I have had the pleasure to revisit the pages of the Public Anthropology program launched by Professor Robert Borofsky. I will not be adding any commentary below, just cutting and pasting some key sections from “Defining Public Anthropology–A Personal Perspective (Rob Borofsky)“, and refer back to these in related posts in the future. Incidentally, his writing as posted on that site has recently been updated…first written in 2000, it has been revised in the last three weeks.
The following are Dr. Borofsky’s words alone, apart from the section headings, with my emphasis added within each passage (this will be important for later discerning the differences between open anthropology and public anthropology). These sections are the abridged version of the original:
Defining Public Anthropology
Public anthropology engages issues and audiences beyond today’s self-imposed disciplinary boundaries. The focus is on conversations with broad audiences about broad concerns. Although some anthropologists already engage today’s big questions regarding rights, health, violence, governance and justice, many refine narrow (and narrower) problems that concern few (and fewer) people outside the discipline. Public anthropology seeks to address broad critical concerns in ways that others beyond the discipline are able to understand what anthropologists can offer to the re-framing and easing–if not necessarily always resolving–of present-day dilemmas. The hope is that by invigorating public conversations with anthropological insights, public anthropology can re-frame and reinvigorate the discipline.
Against Insularity/The Invention of Academic Anthropology
One critical issue public anthropology explores is the dynamics of our present predicament. Our general intellectual isolation and insulation from the world’s problems did not happen with a wave of a wand. And they will not go away if we all wish really hard in a Peter Pan sort of way. We need to grasp the hegemonic frames which box us in. Very little is said about demographics when anthropology’s insular nature is discussed. But the rapid expansion of the discipline in the 1960s meant that anthropologists were no longer forced to speak to those beyond the disciplinary pale….With the 1960’s demographic expansion, it became financially possible for presses to publish books aimed exclusively at anthropologists. By the 1990s, it had become the accepted pattern. The discipline Clyde Kluckhohn claimed had a poaching license to intellectually explore where and how it wanted, became more enclosed. Anthropologists no longer studied psychology, they studied psychological anthropology; no longer political economy but political anthropology and economic anthropology. Differentiating the discipline from others became the order of the day. And with that came pollution beliefs–regarding what anthropologists did and did not do, how they should or should not write–that separated us from others. It is not hard to do an anthropological analysis of the discipline’s present dynamics. (Mary Douglas’s Purity and Danger would be essential reading.) The question is how–using an anthropological analysis of anthropology–to collectively dig ourselves out of our present predicament.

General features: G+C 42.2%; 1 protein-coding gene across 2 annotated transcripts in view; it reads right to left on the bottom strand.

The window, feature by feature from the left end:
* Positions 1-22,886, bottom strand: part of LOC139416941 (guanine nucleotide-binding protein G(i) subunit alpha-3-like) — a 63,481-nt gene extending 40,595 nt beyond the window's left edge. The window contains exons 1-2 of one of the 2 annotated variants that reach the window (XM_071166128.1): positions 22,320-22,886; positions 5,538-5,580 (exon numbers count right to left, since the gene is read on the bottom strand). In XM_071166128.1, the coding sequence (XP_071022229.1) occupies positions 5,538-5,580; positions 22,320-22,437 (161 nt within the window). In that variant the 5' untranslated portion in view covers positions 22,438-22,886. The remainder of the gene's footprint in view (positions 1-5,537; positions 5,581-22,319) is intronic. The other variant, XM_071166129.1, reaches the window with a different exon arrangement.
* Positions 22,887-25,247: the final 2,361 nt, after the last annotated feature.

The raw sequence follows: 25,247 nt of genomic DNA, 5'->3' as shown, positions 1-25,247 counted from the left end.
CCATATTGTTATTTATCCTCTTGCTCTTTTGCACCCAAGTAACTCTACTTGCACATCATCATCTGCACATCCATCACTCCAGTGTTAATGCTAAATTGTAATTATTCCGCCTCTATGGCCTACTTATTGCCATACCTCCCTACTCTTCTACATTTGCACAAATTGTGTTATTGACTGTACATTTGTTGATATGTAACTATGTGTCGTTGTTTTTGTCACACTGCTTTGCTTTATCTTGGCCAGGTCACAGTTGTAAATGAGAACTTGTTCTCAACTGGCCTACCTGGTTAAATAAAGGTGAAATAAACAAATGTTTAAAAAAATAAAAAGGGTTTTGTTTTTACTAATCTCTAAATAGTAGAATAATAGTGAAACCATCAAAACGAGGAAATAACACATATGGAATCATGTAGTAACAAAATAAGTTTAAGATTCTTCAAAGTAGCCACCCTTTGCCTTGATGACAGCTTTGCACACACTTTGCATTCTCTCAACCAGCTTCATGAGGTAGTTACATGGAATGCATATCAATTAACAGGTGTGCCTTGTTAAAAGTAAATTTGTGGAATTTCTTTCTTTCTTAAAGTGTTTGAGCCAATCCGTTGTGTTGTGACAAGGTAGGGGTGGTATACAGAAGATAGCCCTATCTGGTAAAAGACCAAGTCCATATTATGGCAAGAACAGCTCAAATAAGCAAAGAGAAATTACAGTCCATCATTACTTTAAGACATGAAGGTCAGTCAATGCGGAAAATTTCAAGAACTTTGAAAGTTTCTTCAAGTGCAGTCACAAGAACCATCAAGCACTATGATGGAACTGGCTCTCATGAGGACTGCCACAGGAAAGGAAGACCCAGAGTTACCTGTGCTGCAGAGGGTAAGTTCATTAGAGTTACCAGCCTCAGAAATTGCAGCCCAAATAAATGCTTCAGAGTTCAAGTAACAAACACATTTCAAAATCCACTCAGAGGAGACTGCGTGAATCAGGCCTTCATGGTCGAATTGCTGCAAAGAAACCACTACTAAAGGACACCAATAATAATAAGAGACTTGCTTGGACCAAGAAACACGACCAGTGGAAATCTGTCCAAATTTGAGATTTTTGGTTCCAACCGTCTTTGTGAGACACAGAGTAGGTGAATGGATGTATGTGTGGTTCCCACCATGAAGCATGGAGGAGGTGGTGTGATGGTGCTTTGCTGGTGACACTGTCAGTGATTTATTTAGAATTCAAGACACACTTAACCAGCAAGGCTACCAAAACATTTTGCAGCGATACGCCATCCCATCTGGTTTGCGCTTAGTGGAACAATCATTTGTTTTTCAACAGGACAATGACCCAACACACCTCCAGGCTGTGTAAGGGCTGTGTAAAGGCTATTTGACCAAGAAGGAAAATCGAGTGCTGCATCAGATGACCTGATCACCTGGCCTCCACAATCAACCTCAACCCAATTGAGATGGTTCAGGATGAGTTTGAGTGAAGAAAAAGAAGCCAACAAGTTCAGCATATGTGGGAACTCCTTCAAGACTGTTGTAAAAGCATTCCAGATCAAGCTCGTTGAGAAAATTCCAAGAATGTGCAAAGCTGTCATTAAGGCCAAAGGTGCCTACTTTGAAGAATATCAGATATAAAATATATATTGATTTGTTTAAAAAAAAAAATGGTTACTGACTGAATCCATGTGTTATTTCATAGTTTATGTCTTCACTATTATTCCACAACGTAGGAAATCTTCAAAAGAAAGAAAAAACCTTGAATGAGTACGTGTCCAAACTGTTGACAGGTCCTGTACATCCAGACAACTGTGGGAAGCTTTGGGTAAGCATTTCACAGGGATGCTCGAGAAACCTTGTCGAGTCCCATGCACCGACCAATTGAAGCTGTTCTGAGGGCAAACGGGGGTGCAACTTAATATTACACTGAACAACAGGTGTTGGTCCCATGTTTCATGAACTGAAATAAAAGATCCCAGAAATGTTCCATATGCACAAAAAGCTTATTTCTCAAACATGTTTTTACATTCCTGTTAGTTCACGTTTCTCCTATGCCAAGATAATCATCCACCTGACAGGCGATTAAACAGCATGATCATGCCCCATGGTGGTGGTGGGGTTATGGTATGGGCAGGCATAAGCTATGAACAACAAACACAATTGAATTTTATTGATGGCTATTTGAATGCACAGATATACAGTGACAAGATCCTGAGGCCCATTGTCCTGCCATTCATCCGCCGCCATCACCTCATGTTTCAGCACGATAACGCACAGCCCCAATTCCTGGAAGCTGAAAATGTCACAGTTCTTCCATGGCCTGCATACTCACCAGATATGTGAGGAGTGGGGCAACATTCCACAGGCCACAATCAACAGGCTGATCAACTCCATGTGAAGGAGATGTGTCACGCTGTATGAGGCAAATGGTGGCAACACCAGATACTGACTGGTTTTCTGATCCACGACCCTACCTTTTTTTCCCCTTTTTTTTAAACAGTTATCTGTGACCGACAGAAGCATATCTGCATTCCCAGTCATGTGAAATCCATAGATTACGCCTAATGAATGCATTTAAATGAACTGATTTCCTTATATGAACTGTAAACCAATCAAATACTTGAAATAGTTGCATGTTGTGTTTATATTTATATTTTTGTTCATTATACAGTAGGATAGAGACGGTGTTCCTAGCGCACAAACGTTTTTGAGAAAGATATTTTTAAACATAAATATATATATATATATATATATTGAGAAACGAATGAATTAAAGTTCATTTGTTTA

Regarding “Applied Anthropology”…
Building on the theme of reframing imprisoning hegemonies, public anthropology dances an ambiguous minuet with applied anthropology….A public anthropology…resists the facile farces that draw anthropologists into emphasizing theory in one context and practice in another. It asks: Why can’t anthropologists be followers of Gramsci as well as Malinowski, Foucault as well as Boas, by generating not only field data but analyses of the framings that frame their collection?….
Public anthropology differs from applied anthropology in two significant ways. First, public anthropology emphasizes in the strongest terms, public accountability. It seeks to expose private dynamics and claimsOpening up projects to public view restricts the degree to which a power elite can manipulate problems and solutions to their personal advantage…. to the cleansing antiseptic of public light in democratic societies. Making the private public allows broad democratic constituencies to better understand and, through that understanding, to more effectively address a problem. It also allows others to evaluate the degree to which those doing a particular task are (or are not) successful.
Second, public anthropology is concerned with understanding the hegemonic structures that frame and restrict solutions to problems as a way of more effectively addressing these problems.